Now we apply our generic four-step approach. Thus we need to provide the details how to implement Step 1 and Step 2. We define the parts \(G_1, G_2, \ldots , G_\ell , G_{\ell +1}\) of Step 1 as follows: The first part \(G_1 = (V_1, E_1)\) contains the graph induced by all vertices contained in a \(P_3\). Each of the cliques in the cluster graph \(G[V {\setminus } V_1]\) forms another part \(G_i\), \(2 \le i \le \ell \). Finally, set \(G_{\ell +1} = (\emptyset ,\emptyset )\), that is, we include all vertices in the subsequent steps of our generic approach. Clearly, each part contains less than \(2k^2\) vertices. Moreover, observe that there are no edges between the parts.

As to Step 2, we add, for every edge set \(E'_i \subseteq E_i\) with \(G'_i = (V_i, E_i {\setminus } E'_i)\) being a cluster graph, a tuple \((|E'_i|, |E'_i {\setminus } E_c|-|E'_i \cap E_c|)\) to \(S_i\). As this enumerates all possible solutions for \(G_i\), the requirement in Step 2 is fulfilled.

As for the running time, since each part \(G_i\) contains less than \(2k^2\) vertices, we have for each edge set that \(|E_i| \le 2k^4\) and hence \(|S_i| \le |2^{E_i}| \le 4^{k^4}\). Together with Observation 3 we get the statement of the lemma. \(\square \)

Next we show that DCCompletion (Edge Dist) is in FPT with respect to d. Before applying our generic approach, we make some observations. Since we can only insert edges in DCCompletion (Edge Dist), we can make all vertices in a connected component pairwise adjacent.

Observation 4

Let \((G,G_c,k,d)\) be an instance of DCCompletion (Edge Dist) or of DCCompletion (Matching Dist). If G is not a cluster graph, then there is an equivalent instance \((G^*,G_c,k^*,d)\) with \(G^*\) being a cluster graph and \(k^* < k\).

Proof

Since we are only allowed to insert edges and the solution graph is required to be a cluster graph, it follows that every connected component of G has to be made into a clique. Call the resulting cluster graph \(G^*\) and denote by \(k'\) the number of inserted edges. Clearly, \((G,G_c,k,d)\) is a yes-instance if and only if \((G^*,G_c,k-k',d)\) is a yes-instance. \(\square \)

Observation 4 allows us in the following to assume that all connected components in G are cliques. The main difference between DCDeletion (Edge Dist) and DCCompletion (Edge Dist) is that in the former we can partition cliques independently and thus the partition for Step 1 is straightforward. In the latter problem, Step 1 requires some preliminary observations. We subsequently show that for DCCompletion (Edge Dist) we can partition the graph G according to cliques in \(G_c\) such that no edges between the parts are added.

We assign every clique C in G a number that indicates the “best match” in \(G_c\), that is, the clique D in \(G_c\)—if existing—that contains more than half of the vertices of C. More formally, let \({\mathcal {C}}\) be the set of all cliques in G and \({\mathcal {D}} = \{D_1, D_2, \dots , D_q\}\) be the cliques in \(G_c\). We define a function \(T:{\mathcal {C}} \rightarrow \{0,1,\dots ,q\}\) mapping a clique \(C \in {\mathcal {C}}\) to a number between 0 and q as follows:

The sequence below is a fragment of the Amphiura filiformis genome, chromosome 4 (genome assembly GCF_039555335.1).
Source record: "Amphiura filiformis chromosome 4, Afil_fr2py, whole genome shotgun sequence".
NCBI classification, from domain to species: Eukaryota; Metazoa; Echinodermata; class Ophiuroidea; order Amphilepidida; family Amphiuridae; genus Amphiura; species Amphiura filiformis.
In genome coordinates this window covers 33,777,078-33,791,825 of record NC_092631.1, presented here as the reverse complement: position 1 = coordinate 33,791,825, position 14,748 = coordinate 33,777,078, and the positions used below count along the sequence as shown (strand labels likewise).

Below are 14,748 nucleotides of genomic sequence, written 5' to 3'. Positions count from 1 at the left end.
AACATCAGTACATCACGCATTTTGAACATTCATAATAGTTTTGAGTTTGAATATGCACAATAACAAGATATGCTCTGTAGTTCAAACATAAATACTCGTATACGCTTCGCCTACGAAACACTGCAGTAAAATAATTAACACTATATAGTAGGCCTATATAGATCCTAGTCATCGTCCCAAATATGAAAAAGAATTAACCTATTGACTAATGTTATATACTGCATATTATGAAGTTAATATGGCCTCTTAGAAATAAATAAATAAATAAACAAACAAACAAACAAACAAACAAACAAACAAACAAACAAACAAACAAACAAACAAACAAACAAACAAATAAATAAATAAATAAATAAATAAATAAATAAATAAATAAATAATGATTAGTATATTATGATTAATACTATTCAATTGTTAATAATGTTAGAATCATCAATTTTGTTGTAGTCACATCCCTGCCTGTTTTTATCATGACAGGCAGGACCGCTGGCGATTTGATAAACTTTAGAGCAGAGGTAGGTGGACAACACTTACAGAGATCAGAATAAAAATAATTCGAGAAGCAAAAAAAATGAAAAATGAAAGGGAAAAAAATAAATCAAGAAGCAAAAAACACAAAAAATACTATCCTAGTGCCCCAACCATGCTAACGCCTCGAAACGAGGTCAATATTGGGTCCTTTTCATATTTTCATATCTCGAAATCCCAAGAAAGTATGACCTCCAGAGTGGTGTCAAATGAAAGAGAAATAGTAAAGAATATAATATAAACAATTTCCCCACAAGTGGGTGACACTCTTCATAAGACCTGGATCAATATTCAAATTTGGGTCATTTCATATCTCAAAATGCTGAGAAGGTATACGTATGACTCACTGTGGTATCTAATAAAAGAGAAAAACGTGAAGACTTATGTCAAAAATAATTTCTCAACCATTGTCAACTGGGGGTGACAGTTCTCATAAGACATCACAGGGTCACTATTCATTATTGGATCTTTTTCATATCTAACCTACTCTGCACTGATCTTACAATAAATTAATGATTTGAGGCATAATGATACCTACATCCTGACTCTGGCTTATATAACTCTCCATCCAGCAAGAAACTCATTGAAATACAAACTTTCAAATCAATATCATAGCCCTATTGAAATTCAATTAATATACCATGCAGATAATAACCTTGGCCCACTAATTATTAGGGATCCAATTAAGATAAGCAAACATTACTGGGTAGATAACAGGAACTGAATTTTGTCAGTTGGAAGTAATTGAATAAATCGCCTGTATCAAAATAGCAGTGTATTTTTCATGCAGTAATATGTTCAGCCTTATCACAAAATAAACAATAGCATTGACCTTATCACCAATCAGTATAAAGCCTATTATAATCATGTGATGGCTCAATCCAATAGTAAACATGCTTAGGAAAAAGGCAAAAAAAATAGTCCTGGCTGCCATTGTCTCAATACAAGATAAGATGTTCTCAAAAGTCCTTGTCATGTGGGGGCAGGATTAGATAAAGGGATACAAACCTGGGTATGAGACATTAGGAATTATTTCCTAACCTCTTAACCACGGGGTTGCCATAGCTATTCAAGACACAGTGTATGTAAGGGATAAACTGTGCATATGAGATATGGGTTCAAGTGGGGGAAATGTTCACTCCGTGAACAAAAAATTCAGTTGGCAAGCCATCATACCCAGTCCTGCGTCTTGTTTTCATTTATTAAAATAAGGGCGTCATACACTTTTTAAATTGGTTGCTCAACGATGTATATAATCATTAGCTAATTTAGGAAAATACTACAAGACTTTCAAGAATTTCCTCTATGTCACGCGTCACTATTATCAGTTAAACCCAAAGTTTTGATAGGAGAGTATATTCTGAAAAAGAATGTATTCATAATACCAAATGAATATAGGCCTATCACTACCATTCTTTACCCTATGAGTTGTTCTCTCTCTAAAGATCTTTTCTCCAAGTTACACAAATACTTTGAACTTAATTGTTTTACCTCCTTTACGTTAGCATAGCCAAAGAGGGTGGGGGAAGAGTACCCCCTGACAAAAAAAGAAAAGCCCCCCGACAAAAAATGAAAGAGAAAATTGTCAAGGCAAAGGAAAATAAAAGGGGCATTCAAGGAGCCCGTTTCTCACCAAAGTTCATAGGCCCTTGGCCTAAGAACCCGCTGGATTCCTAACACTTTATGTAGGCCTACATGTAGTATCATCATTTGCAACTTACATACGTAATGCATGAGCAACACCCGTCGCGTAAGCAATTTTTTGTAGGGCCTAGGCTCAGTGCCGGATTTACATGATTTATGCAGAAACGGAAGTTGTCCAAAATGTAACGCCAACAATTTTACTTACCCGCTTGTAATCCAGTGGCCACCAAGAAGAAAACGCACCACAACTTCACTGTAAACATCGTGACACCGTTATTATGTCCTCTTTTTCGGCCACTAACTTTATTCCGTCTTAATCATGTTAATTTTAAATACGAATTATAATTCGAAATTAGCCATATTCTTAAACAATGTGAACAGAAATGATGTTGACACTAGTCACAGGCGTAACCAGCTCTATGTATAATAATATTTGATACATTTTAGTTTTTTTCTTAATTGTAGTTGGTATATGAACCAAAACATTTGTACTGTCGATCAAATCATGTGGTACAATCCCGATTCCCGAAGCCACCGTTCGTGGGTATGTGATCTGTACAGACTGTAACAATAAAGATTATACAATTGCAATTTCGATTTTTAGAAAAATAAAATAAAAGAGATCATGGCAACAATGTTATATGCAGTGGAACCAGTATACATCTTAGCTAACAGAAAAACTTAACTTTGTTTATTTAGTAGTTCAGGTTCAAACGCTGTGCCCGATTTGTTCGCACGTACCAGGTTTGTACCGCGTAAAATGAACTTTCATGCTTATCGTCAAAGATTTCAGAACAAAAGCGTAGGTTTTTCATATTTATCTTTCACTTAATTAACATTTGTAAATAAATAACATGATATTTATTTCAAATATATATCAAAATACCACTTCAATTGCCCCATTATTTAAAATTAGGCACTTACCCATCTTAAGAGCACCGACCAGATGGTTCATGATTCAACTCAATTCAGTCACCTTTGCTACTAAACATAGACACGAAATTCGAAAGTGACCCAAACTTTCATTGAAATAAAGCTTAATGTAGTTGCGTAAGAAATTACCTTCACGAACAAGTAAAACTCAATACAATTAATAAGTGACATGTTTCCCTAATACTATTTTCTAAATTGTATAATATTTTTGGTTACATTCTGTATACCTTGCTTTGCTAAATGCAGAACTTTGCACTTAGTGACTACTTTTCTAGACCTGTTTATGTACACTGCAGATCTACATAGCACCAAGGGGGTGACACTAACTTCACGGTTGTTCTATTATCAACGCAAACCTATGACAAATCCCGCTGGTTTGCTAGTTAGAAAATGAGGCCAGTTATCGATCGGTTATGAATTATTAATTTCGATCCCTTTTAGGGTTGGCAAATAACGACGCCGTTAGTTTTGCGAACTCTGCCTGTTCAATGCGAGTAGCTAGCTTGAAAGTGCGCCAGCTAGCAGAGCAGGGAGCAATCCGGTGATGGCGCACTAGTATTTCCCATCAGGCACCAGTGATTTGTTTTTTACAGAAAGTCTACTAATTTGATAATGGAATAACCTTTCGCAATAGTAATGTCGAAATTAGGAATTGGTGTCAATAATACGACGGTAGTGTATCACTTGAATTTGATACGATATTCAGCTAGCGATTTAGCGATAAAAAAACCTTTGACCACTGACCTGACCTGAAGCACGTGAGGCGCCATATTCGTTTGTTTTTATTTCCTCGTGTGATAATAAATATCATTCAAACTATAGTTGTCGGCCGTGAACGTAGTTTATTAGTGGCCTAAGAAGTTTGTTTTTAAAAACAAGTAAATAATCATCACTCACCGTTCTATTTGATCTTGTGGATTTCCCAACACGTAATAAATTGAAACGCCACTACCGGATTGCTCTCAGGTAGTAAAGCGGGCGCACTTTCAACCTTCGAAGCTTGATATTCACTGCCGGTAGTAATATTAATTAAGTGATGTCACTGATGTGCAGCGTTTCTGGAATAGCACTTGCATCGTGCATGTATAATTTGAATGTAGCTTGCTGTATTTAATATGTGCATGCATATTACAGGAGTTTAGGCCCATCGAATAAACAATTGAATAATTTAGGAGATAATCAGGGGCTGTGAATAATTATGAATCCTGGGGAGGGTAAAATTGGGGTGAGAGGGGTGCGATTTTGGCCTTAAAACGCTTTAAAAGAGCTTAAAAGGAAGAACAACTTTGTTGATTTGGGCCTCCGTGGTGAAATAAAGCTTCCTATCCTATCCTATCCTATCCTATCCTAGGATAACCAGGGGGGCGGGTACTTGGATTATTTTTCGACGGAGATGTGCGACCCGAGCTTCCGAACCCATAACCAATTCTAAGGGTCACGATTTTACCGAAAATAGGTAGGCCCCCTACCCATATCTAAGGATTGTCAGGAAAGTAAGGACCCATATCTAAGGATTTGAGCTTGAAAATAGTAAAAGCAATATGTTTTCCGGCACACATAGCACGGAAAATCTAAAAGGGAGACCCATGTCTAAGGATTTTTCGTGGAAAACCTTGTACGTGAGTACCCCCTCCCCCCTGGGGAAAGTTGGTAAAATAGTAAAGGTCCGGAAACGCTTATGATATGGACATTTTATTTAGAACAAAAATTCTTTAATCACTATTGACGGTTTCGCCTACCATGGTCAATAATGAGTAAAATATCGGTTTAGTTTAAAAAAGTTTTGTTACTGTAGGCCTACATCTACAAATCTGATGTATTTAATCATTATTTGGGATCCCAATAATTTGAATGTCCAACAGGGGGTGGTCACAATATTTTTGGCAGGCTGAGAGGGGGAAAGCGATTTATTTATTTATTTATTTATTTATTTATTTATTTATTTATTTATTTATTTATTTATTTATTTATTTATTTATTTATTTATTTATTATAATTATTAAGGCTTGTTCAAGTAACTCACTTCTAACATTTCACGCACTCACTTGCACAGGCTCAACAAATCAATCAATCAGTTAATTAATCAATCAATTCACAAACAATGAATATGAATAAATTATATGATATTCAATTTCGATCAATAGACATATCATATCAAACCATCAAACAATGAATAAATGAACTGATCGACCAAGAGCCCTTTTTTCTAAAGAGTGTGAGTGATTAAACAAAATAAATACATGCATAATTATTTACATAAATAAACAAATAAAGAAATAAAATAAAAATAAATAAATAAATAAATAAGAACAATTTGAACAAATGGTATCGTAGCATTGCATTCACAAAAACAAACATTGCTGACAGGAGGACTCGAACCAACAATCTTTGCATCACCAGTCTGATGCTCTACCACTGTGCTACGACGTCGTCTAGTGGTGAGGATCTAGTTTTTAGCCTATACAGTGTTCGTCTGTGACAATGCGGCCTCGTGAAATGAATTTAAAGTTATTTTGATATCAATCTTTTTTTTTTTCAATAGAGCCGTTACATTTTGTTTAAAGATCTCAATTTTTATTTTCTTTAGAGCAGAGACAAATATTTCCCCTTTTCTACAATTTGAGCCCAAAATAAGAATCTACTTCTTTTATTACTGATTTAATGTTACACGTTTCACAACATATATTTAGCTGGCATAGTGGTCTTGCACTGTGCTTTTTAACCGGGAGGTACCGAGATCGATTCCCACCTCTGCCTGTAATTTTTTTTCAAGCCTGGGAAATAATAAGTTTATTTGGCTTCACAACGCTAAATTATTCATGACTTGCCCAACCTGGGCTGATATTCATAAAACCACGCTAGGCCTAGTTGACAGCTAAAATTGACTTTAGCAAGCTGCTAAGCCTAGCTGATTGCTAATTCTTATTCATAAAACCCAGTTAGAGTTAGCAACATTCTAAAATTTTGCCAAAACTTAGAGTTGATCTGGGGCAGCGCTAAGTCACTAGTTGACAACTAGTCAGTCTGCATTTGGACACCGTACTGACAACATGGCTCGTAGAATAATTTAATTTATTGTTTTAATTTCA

$$\begin{aligned} T(C) := {\left\{ \begin{array}{ll} i &{} \text {if } \exists i:|C \cap D_i| > \frac{1}{2}|C|; \\ 0 &{} \text {otherwise}. \end{array}\right. } \end{aligned}$$

We say that we merge two cliques \(C_i\) and \(C_j\) when we add all edges between \(C_i\) and \(C_j\). We show next that we can assume that we only merge cliques \(C_i\) and \(C_j\) with \(T(C_i) = T(C_j)\) (see Fig. 10 for an illustration).

Definition 3

Let \((G,G_c,k,d)\) be a yes-instance of DCCompletion (Edge Dist) such that G is a cluster graph. A solution \(G' = (V,E')\), \(E' \supseteq E\), is called standard if for each clique \(C'\) in \(G'\) the following holds: If \(C_1 \ne C_2\) are two cliques in G and \(C_1, C_2 \subseteq C'\), then \(T(C_1) = T(C_2) > 0\).

Fig. 10
figure 10

Illustration of a possible combination of cliques in G (blue dashed or dotted circles). The red solid circle denotes a clique in \(G_c\). Less than half of the vertices in the clique represented by the dotted (rightmost) circle are contained in the clique represented by the red solid circle. Lemma 21 states that the clique represented by the dotted circle will not be combined with a clique represented by a dashed circle (Color figure online)

We start with a technical lemma that essentially states that merging two cliques \(C_i\) and \(C_j\) with \(T(C_i) \ne T(C_j)\) or \(T(C_i) = 0\) will not decrease the edge-based distance.